Microsoft Exec Talks Windows Phone 8 Native Code, Acquisitions

 

 

Microsoft made two big announcements this week.

On June 18, it unveiled Surface, a pair of Windows tablets built by Microsoft in-house; the devices come with kickstands and covers that double as keyboards, allowing users to convert them into laptops. The Surface tablets will run Windows 8 (backed by a third-generation Intel Core processor) and Windows RT (a version of Windows developed for ARM processors).

On June 20, Microsoft whipped the curtain back from Windows Phone 8, the upcoming iteration of its smartphone platform. Windows Phone 8 and Windows 8 share a kernel, file system, graphics support, and other elements. That will allow developers to port apps from Windows 8 to Windows Phone 8; moreover, those same developers will have the ability to code natively in C and C++, with additional support for gaming middleware such as Autodesk Scaleform and Havok Vision Engine.

That native code capability is a huge change from the Windows Phone 7 development environment, which was centered on Silverlight. “We knew that the long-term plan was Windows 8,” Greg Sullivan, Windows Phone senior project manager, said in an interview the day after the Windows Phone 8 announcement. “If we’d implemented native code in [Windows Phone 7.x], we wouldn’t have had binary compatibility; we would have had to do a lot of emulation work. Windows Phone 7 apps were abstracted from the underlying layer.”

Windows Phone 8 sharing a core with Windows 8, he added, means that smartphone developers have a platform that will extend into the foreseeable future: “This puppy’s good for the long haul.”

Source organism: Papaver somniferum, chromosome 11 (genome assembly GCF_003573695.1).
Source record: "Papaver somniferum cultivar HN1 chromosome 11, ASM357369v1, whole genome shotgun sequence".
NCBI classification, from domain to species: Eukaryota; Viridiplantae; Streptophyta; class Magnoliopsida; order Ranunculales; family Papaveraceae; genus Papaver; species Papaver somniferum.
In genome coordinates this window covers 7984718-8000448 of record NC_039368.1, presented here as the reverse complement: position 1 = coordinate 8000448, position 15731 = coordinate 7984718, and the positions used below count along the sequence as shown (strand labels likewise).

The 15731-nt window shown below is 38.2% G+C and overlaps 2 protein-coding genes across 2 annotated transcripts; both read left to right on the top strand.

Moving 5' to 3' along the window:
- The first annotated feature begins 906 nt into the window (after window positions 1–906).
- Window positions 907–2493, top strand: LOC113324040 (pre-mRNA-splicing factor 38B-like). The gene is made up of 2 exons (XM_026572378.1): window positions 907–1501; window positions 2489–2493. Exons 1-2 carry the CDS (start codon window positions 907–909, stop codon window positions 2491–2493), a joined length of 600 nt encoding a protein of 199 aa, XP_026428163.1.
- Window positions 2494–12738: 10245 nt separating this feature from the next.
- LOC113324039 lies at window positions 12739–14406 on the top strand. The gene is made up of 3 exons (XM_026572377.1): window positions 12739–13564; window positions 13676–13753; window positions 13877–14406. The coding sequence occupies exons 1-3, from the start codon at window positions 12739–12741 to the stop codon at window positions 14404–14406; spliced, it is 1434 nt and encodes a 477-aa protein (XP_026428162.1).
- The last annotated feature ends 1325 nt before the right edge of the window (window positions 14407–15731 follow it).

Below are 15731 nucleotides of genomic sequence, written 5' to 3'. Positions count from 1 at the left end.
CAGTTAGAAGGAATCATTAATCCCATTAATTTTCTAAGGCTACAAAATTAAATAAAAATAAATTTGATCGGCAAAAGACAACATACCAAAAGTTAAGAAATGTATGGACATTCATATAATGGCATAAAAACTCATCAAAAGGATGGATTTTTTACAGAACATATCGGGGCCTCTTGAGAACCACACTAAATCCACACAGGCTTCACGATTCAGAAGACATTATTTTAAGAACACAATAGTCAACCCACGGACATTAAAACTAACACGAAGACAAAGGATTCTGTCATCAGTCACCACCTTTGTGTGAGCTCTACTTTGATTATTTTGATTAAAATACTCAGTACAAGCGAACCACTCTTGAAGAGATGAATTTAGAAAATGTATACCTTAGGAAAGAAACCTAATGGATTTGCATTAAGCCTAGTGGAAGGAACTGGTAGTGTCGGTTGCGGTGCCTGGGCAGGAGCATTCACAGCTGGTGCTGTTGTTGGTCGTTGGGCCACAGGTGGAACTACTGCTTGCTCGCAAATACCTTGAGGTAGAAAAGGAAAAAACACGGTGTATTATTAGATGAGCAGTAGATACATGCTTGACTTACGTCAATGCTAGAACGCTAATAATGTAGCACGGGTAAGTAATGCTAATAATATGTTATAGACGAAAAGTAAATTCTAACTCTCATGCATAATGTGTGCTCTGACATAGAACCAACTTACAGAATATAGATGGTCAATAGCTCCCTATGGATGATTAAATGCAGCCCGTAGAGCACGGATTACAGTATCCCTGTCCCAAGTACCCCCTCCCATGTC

Windows Phone 7.x apps will run on Windows Phone 8, although current Windows Phone 7.x devices won’t have a similar ability to run apps designed for the next-generation platform. “We wanted to ensure that new users would have access to all the applications,” Sullivan said. However, “when you evolve a platform, you can’t take all the functionality downstream.”

“Continue to Invest in the Platform”

For those who purchased a Windows Phone 7.x device, the Windows Phone 8 presentation contained some bad news: their smartphone won’t be upgraded to Windows Phone 8. The consolation prize is Windows Phone 7.8, due later this year, which will give older Windows Phone devices some of the bells and whistles of Windows 8: for example, the ability to adjust the size of the colorful tiles that compose the Windows Phone home-screen.

Sullivan declined to say whether Windows Phone 7.x would be upgraded beyond version 7.8. He was more forthcoming about Microsoft’s decision to announce Windows Phone 8 months ahead of its probable release date; while in theory that might dissuade customers from purchasing a new Windows Phone device, reasoning that Windows Phone 8 will make it somewhat obsolete, the company nonetheless needed to seed the ground for third-party developers: “This is about preparing our ecosystem.”

Hardware Partners, Or Soon-To-Be-Subsidiaries?

Meanwhile, he suggested that investment in the Windows Phone platform by Microsoft’s hardware OEMs will continue into the future. But that doesn’t mean Microsoft will necessarily buy one of those OEMs in order to manufacture its own smartphones in-house. “No plans,” he said. “We’re excited about working with our hardware partners.”

Rumors have drifted around for some time that Microsoft could purchase Nokia, which has thrown its whole corporate weight behind Windows Phone. And even if Microsoft didn’t swoop in to purchase a flailing OEM, it could still build its own hardware in-house, similar to what Google did with the Nexus One. In any case, Microsoft’s decision to handle both the hardware and software sides of its Surface project has sections of the blogosphere chattering that Windows Phone could be next on the list for Microsoft’s newfound hardware religion.

However, that doesn’t seem to be Microsoft’s focus at the moment. For the moment, it’s all about selling the supposed benefits of Windows Phone 8, with its multicore support and new features such as Near-Field Communication (NFC). Whether or not those features will be enough to put Microsoft in true competition with Apple’s iOS and Google Android, it’s clear the company is making a huge bet with its shared-core initiative.

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